};

 

// But in expression trees this generates a compiler error.

Expression<Action<int>> printTwoLinesExpr = (arg) =>

{

Console.WriteLine("Print arg:");

Console.WriteLine(arg);

};

Expression Trees in Visual Studio 2010

All the code examples I have shown so far work (or don’t work) the same in both Visual Studio 2008 and Visual Studio 2010. Now let’s move to C# 4.0 and Visual Studio 2010.

In Visual Studio 2010, the expression trees API was extended and added to the dynamic language runtime (DLR), so that language implementers can emit expression trees rather than MSIL. To support this new goal, control flow and assignment features were added to expression trees: loops, conditional blocks, try-catch blocks, and so on.

There is a catch: You cannot use these new features “an easy way”, by using lambda expressions syntax. You must use the expression trees API. So the last code example in the previous section still generates a compiler error, even in Visual Studio 2010.

But now you have a way to create such an expression tree by using API methods that were not available in Visual Studio 2008. One of these methods is Expression.Block, which enables the execution of several expressions sequentially, and this is exactly the method that I need for this example.

// Creating a parameter for an expression tree.

ParameterExpression param = Expression.Parameter(typeof(int), "arg");

 

// Creating an expression for printing a constant string.

MethodCallExpression firstMethodCall = Expression.Call(           

typeof(Console).GetMethod("WriteLine", new Type[] { typeof(String) }),

Expression.Constant("Print arg:")

);

 

// Creating an expression for printing a passed argument.

MethodCallExpression secondMethodCall = Expression.Call(          

typeof(Console).GetMethod("WriteLine", new Type[] { typeof(int) }),

param

);

 

// Creating a block expression that combines two method calls.

BlockExpression block = Expression.Block(firstMethodCall, secondMethodCall);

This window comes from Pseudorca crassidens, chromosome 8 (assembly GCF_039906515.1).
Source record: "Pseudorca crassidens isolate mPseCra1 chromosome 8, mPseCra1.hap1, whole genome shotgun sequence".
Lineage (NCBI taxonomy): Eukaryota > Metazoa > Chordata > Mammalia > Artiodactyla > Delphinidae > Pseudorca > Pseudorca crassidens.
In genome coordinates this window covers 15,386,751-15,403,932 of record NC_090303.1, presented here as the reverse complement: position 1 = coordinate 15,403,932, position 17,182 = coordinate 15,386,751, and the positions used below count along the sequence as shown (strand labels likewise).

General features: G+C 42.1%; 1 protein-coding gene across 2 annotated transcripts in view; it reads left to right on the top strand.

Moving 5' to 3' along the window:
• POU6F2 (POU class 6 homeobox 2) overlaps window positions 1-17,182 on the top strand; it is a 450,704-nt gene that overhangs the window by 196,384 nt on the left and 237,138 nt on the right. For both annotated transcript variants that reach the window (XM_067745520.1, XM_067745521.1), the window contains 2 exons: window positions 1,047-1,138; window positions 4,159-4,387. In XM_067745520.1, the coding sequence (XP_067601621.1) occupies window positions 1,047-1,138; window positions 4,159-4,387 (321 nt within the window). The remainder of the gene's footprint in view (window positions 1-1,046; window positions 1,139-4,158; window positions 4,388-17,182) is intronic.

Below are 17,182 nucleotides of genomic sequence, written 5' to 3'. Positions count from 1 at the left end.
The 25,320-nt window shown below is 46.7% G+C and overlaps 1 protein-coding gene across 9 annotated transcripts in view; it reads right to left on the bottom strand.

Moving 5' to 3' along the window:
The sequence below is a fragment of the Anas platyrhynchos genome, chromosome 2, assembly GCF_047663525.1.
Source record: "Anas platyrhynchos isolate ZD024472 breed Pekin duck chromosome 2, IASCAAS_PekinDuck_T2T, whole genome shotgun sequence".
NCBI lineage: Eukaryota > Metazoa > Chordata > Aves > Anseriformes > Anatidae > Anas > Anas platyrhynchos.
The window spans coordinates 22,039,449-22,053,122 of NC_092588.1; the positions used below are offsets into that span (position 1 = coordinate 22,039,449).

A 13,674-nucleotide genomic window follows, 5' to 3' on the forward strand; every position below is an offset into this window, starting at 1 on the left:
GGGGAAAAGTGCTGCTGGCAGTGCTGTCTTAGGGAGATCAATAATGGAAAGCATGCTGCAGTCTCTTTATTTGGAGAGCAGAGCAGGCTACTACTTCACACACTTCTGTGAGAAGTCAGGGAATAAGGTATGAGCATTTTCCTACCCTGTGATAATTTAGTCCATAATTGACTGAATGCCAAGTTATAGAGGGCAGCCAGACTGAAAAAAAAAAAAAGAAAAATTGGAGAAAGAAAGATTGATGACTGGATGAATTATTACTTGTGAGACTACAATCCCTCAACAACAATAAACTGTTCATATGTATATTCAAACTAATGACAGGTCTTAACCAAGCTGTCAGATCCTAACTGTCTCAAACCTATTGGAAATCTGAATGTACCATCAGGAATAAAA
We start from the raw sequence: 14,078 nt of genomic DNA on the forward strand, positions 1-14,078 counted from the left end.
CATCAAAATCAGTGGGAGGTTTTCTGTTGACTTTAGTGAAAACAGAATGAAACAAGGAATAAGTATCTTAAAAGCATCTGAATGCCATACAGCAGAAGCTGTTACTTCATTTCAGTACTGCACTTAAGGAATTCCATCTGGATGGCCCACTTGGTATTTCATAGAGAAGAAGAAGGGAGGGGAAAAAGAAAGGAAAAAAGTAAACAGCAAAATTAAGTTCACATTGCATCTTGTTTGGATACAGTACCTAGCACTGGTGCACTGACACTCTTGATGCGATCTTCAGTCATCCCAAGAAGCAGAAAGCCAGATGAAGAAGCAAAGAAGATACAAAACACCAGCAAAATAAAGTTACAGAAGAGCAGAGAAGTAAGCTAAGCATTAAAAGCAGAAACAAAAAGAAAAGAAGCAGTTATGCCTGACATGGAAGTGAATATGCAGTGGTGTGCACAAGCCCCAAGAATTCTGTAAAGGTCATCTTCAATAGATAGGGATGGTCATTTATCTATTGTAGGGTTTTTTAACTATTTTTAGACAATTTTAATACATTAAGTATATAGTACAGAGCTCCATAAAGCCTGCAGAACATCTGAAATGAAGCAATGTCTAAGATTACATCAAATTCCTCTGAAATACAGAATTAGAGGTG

// Compiling and invoking an expression tree.

Expression.Lambda<Action<int>>(

block,

new ParameterExpression[] { param }

).Compile()(10);

I’ll repeat this: Although the expression trees API was extended, the way expression trees work with lambda expression syntax did not change. This means that LINQ queries in Visual Studio 2010 have the same features (and the same limitations) that they had in Visual Studio 2008.

But because of the new features, you can find more areas outside of LINQ where you can use expression trees.

Generating Dynamic Methods

Now let’s move to the real problems where the new API can help. The most well-known one is creating dynamic methods. The common solution to this problem is to use System.Reflection.Emit and work directly with MSIL. Needless to say, the resulting code is hard to write and read.

Basically, the expression tree that prints two lines to the console that I have shown previously is already an example of a dynamic method. But let’s try a little bit more complex one to demonstrate more features of the new API.  Thanks to John Messerly, a developer on the DLR team, for providing the following example.

Assume that you have a simple method that calculates the factorial of a number.

static int CSharpFact(int value)

{

      int result = 1;

while (value > 1)

{

result *= value--;

}

return result;

}